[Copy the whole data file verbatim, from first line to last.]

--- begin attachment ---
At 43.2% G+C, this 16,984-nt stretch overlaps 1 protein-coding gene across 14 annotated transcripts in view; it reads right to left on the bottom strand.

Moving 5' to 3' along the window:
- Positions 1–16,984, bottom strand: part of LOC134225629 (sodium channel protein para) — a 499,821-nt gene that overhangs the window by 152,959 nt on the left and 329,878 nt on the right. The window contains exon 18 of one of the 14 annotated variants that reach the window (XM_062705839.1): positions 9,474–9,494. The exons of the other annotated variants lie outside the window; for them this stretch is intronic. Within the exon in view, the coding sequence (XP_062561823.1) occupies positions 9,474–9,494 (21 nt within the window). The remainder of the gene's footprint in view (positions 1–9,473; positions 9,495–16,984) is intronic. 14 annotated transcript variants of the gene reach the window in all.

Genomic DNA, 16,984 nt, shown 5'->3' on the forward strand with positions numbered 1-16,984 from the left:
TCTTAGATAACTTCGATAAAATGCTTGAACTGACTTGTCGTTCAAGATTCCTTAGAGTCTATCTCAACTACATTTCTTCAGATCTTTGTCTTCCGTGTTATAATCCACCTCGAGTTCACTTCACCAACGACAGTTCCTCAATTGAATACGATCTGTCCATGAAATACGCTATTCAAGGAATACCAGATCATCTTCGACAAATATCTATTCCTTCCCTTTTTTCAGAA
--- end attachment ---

At 43.2% G+C, this 16,984-nt stretch overlaps 1 protein-coding gene across 14 annotated transcripts in view; it reads right to left on the bottom strand.

Moving 5' to 3' along the window:
- Positions 1–16,984, bottom strand: part of LOC134225629 (sodium channel protein para) — a 499,821-nt gene that overhangs the window by 152,959 nt on the left and 329,878 nt on the right. The window contains exon 18 of one of the 14 annotated variants that reach the window (XM_062705839.1): positions 9,474–9,494. The exons of the other annotated variants lie outside the window; for them this stretch is intronic. Within the exon in view, the coding sequence (XP_062561823.1) occupies positions 9,474–9,494 (21 nt within the window). The remainder of the gene's footprint in view (positions 1–9,473; positions 9,495–16,984) is intronic. 14 annotated transcript variants of the gene reach the window in all.

Genomic DNA, 16,984 nt, shown 5'->3' on the forward strand with positions numbered 1-16,984 from the left:
TCTTAGATAACTTCGATAAAATGCTTGAACTGACTTGTCGTTCAAGATTCCTTAGAGTCTATCTCAACTACATTTCTTCAGATCTTTGTCTTCCGTGTTATAATCCACCTCGAGTTCACTTCACCAACGACAGTTCCTCAATTGAATACGATCTGTCCATGAAATACGCTATTCAAGGAATACCAGATCATCTTCGACAAATATCTATTCCTTCCCTTTTTTCAGAA